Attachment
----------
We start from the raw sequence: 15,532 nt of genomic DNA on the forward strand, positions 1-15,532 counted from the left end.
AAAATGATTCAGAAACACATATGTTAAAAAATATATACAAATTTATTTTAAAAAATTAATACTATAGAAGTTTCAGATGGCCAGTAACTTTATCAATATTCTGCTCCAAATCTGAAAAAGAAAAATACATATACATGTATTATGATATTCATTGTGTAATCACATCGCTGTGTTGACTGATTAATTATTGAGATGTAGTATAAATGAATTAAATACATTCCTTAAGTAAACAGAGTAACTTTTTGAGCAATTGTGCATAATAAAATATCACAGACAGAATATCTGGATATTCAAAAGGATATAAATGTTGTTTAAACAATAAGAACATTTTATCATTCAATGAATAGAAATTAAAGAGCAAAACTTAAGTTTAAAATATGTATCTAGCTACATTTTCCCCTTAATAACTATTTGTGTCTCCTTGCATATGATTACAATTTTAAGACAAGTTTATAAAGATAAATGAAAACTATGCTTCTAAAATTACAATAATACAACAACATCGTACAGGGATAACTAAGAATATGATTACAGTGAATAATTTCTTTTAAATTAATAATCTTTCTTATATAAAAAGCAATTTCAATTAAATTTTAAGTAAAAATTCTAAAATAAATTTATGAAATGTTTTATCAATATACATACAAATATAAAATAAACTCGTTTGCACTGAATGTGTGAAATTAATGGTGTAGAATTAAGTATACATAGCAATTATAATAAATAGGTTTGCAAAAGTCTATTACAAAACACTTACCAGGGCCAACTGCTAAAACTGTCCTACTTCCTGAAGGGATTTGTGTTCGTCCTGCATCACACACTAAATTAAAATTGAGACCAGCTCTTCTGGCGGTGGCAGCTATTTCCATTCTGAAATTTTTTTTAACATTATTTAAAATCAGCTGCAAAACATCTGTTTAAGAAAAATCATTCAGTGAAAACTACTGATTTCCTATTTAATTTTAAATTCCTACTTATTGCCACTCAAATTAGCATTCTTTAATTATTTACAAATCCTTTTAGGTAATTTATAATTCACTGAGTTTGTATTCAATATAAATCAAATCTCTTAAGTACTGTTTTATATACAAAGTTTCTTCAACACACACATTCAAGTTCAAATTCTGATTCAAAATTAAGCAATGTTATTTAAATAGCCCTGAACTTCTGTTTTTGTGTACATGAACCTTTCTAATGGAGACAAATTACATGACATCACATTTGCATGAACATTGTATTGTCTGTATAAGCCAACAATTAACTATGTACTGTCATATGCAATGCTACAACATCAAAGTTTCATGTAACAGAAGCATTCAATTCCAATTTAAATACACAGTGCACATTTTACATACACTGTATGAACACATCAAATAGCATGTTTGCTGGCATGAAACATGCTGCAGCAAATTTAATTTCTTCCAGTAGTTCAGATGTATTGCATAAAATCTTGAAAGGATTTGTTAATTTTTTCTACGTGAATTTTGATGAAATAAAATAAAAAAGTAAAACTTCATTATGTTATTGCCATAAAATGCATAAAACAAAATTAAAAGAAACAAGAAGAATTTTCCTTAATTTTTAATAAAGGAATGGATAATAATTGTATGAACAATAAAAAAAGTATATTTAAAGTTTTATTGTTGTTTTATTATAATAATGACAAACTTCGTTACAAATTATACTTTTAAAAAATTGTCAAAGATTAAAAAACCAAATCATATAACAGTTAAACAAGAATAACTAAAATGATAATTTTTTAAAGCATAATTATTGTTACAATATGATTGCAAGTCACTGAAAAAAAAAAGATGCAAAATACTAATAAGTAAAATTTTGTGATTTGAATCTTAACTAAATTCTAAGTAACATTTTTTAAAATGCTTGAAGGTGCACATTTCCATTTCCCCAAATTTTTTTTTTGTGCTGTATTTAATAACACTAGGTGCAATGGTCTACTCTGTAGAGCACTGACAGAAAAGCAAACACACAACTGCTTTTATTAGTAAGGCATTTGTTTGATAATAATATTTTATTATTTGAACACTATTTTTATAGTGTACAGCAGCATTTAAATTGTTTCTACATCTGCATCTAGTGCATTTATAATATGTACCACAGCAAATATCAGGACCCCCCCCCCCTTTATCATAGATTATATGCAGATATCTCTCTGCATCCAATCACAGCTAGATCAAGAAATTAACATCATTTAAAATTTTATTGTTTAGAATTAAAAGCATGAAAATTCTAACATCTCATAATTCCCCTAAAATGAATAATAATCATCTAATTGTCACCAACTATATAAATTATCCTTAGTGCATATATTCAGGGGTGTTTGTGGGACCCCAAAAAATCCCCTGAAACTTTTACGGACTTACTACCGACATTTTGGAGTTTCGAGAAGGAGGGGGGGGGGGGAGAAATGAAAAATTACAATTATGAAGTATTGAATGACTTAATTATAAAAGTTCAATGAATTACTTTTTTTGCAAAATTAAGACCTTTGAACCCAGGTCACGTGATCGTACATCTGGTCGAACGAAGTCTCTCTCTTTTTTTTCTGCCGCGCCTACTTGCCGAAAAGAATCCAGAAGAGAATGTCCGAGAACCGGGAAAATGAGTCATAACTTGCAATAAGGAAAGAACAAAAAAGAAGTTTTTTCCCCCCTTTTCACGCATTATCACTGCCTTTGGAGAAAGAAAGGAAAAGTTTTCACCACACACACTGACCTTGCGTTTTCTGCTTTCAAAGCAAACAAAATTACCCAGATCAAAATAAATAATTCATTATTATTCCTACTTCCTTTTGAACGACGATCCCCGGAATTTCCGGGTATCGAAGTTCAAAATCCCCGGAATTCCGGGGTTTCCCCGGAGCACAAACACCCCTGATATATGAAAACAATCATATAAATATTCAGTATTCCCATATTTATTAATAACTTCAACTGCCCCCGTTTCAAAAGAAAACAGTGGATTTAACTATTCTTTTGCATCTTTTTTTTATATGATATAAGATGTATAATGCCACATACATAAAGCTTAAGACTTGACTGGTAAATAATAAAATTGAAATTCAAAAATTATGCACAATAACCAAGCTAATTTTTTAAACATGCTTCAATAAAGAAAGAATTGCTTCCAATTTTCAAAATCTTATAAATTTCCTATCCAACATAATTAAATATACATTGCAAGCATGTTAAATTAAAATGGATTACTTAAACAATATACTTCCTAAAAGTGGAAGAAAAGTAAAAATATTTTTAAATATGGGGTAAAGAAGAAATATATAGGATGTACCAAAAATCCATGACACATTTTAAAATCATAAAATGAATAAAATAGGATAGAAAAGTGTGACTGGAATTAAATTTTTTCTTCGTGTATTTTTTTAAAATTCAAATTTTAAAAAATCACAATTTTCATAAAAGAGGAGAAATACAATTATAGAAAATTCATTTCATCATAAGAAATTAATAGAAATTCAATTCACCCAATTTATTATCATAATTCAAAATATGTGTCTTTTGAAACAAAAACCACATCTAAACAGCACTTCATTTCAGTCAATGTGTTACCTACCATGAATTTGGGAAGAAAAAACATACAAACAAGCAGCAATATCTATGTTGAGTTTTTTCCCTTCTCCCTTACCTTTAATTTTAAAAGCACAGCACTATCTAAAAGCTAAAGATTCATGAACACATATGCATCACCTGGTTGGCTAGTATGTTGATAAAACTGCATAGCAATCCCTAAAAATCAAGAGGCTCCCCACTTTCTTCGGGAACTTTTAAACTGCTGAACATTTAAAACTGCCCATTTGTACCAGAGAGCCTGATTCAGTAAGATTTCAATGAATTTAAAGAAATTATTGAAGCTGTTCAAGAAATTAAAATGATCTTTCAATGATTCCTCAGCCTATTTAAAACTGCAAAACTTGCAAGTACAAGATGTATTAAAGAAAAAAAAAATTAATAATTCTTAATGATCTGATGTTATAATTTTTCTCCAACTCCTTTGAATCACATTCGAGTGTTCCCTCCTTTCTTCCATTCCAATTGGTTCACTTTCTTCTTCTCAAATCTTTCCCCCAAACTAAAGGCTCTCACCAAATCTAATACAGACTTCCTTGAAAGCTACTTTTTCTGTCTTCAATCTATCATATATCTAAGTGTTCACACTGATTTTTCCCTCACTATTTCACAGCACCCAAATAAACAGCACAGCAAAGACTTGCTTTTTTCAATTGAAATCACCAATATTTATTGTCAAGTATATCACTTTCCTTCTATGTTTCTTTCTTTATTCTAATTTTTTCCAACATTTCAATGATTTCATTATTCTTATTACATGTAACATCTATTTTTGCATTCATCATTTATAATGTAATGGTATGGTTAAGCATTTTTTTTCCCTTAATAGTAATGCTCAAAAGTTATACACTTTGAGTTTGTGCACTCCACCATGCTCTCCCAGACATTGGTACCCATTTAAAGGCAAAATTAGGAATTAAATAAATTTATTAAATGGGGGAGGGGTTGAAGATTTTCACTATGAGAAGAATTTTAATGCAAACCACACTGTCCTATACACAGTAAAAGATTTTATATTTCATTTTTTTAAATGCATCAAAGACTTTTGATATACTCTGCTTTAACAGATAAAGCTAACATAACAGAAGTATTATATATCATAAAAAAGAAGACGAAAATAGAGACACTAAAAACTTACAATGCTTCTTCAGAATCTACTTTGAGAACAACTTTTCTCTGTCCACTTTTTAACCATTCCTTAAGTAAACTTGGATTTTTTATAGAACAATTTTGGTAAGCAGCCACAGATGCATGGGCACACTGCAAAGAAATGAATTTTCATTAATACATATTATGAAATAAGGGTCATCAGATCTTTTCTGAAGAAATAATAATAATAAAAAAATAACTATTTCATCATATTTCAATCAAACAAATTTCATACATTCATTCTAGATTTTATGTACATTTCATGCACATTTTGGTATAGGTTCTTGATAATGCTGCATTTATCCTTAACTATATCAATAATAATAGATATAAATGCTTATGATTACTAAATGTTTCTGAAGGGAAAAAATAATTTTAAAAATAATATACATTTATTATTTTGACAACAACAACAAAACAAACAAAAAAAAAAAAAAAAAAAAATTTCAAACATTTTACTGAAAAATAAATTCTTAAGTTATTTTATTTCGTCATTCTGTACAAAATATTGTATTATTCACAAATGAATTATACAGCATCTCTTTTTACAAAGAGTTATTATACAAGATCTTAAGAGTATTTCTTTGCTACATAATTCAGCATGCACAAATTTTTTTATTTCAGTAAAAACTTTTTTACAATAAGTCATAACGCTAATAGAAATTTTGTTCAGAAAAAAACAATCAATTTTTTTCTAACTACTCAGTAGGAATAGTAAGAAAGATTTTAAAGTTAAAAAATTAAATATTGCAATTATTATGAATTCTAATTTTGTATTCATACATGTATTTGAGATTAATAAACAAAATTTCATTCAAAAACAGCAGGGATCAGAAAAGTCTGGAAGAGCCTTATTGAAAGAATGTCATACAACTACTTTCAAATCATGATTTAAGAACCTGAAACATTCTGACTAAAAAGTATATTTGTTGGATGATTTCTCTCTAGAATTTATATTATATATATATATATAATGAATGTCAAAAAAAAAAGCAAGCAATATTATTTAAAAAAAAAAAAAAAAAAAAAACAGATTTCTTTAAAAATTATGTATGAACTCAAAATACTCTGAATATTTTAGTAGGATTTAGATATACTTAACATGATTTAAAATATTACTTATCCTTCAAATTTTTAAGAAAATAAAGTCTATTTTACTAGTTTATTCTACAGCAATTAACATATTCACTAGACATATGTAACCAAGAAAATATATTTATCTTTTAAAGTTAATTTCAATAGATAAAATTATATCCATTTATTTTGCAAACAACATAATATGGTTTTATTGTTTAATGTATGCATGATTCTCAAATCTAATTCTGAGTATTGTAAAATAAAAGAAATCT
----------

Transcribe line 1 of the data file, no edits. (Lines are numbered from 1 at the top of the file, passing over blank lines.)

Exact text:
We start from the raw sequence: 15,532 nt of genomic DNA on the forward strand, positions 1-15,532 counted from the left end.